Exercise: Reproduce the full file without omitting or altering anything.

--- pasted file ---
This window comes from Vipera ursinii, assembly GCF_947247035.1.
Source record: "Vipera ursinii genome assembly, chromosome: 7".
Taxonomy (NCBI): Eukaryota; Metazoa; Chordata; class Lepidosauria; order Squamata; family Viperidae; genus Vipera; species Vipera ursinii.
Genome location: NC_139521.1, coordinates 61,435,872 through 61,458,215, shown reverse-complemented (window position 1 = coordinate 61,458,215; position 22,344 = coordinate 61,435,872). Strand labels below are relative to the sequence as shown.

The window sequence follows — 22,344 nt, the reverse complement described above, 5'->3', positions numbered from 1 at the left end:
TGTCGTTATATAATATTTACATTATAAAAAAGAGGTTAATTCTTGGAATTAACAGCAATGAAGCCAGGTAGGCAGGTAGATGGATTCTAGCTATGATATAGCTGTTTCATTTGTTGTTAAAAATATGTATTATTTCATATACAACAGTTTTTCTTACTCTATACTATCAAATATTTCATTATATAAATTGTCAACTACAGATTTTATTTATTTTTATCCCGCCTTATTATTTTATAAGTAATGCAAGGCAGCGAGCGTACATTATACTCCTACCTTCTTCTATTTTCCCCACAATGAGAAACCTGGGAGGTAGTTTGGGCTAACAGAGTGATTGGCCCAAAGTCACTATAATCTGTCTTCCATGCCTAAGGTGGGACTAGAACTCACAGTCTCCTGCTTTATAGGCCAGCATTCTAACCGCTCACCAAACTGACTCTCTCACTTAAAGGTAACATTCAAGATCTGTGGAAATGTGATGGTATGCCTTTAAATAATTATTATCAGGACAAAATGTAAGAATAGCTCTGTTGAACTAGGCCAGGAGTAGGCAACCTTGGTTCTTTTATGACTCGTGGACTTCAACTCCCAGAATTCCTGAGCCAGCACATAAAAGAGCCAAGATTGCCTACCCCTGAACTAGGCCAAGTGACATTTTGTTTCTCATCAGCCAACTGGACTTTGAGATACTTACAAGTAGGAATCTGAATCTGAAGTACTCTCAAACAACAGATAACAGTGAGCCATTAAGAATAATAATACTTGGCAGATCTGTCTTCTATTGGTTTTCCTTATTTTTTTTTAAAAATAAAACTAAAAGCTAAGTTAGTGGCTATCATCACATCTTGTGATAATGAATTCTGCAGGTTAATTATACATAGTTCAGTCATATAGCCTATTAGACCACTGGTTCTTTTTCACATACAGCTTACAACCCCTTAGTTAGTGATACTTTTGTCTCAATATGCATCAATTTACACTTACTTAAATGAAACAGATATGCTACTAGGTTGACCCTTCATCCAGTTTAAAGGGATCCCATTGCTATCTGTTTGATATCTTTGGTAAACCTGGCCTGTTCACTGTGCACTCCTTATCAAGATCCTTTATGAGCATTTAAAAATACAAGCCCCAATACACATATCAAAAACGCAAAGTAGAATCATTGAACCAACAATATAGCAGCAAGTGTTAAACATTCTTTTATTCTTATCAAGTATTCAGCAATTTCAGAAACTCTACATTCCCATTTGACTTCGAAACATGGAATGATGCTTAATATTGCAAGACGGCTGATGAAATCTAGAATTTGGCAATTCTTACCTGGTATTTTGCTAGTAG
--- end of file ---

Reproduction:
This window comes from Vipera ursinii, assembly GCF_947247035.1.
Source record: "Vipera ursinii genome assembly, chromosome: 7".
Taxonomy (NCBI): Eukaryota; Metazoa; Chordata; class Lepidosauria; order Squamata; family Viperidae; genus Vipera; species Vipera ursinii.
Genome location: NC_139521.1, coordinates 61,435,872 through 61,458,215, shown reverse-complemented (window position 1 = coordinate 61,458,215; position 22,344 = coordinate 61,435,872). Strand labels below are relative to the sequence as shown.

The window sequence follows — 22,344 nt, the reverse complement described above, 5'->3', positions numbered from 1 at the left end:
TGTCGTTATATAATATTTACATTATAAAAAAGAGGTTAATTCTTGGAATTAACAGCAATGAAGCCAGGTAGGCAGGTAGATGGATTCTAGCTATGATATAGCTGTTTCATTTGTTGTTAAAAATATGTATTATTTCATATACAACAGTTTTTCTTACTCTATACTATCAAATATTTCATTATATAAATTGTCAACTACAGATTTTATTTATTTTTATCCCGCCTTATTATTTTATAAGTAATGCAAGGCAGCGAGCGTACATTATACTCCTACCTTCTTCTATTTTCCCCACAATGAGAAACCTGGGAGGTAGTTTGGGCTAACAGAGTGATTGGCCCAAAGTCACTATAATCTGTCTTCCATGCCTAAGGTGGGACTAGAACTCACAGTCTCCTGCTTTATAGGCCAGCATTCTAACCGCTCACCAAACTGACTCTCTCACTTAAAGGTAACATTCAAGATCTGTGGAAATGTGATGGTATGCCTTTAAATAATTATTATCAGGACAAAATGTAAGAATAGCTCTGTTGAACTAGGCCAGGAGTAGGCAACCTTGGTTCTTTTATGACTCGTGGACTTCAACTCCCAGAATTCCTGAGCCAGCACATAAAAGAGCCAAGATTGCCTACCCCTGAACTAGGCCAAGTGACATTTTGTTTCTCATCAGCCAACTGGACTTTGAGATACTTACAAGTAGGAATCTGAATCTGAAGTACTCTCAAACAACAGATAACAGTGAGCCATTAAGAATAATAATACTTGGCAGATCTGTCTTCTATTGGTTTTCCTTATTTTTTTTTAAAAATAAAACTAAAAGCTAAGTTAGTGGCTATCATCACATCTTGTGATAATGAATTCTGCAGGTTAATTATACATAGTTCAGTCATATAGCCTATTAGACCACTGGTTCTTTTTCACATACAGCTTACAACCCCTTAGTTAGTGATACTTTTGTCTCAATATGCATCAATTTACACTTACTTAAATGAAACAGATATGCTACTAGGTTGACCCTTCATCCAGTTTAAAGGGATCCCATTGCTATCTGTTTGATATCTTTGGTAAACCTGGCCTGTTCACTGTGCACTCCTTATCAAGATCCTTTATGAGCATTTAAAAATACAAGCCCCAATACACATATCAAAAACGCAAAGTAGAATCATTGAACCAACAATATAGCAGCAAGTGTTAAACATTCTTTTATTCTTATCAAGTATTCAGCAATTTCAGAAACTCTACATTCCCATTTGACTTCGAAACATGGAATGATGCTTAATATTGCAAGACGGCTGATGAAATCTAGAATTTGGCAATTCTTACCTGGTATTTTGCTAGTAG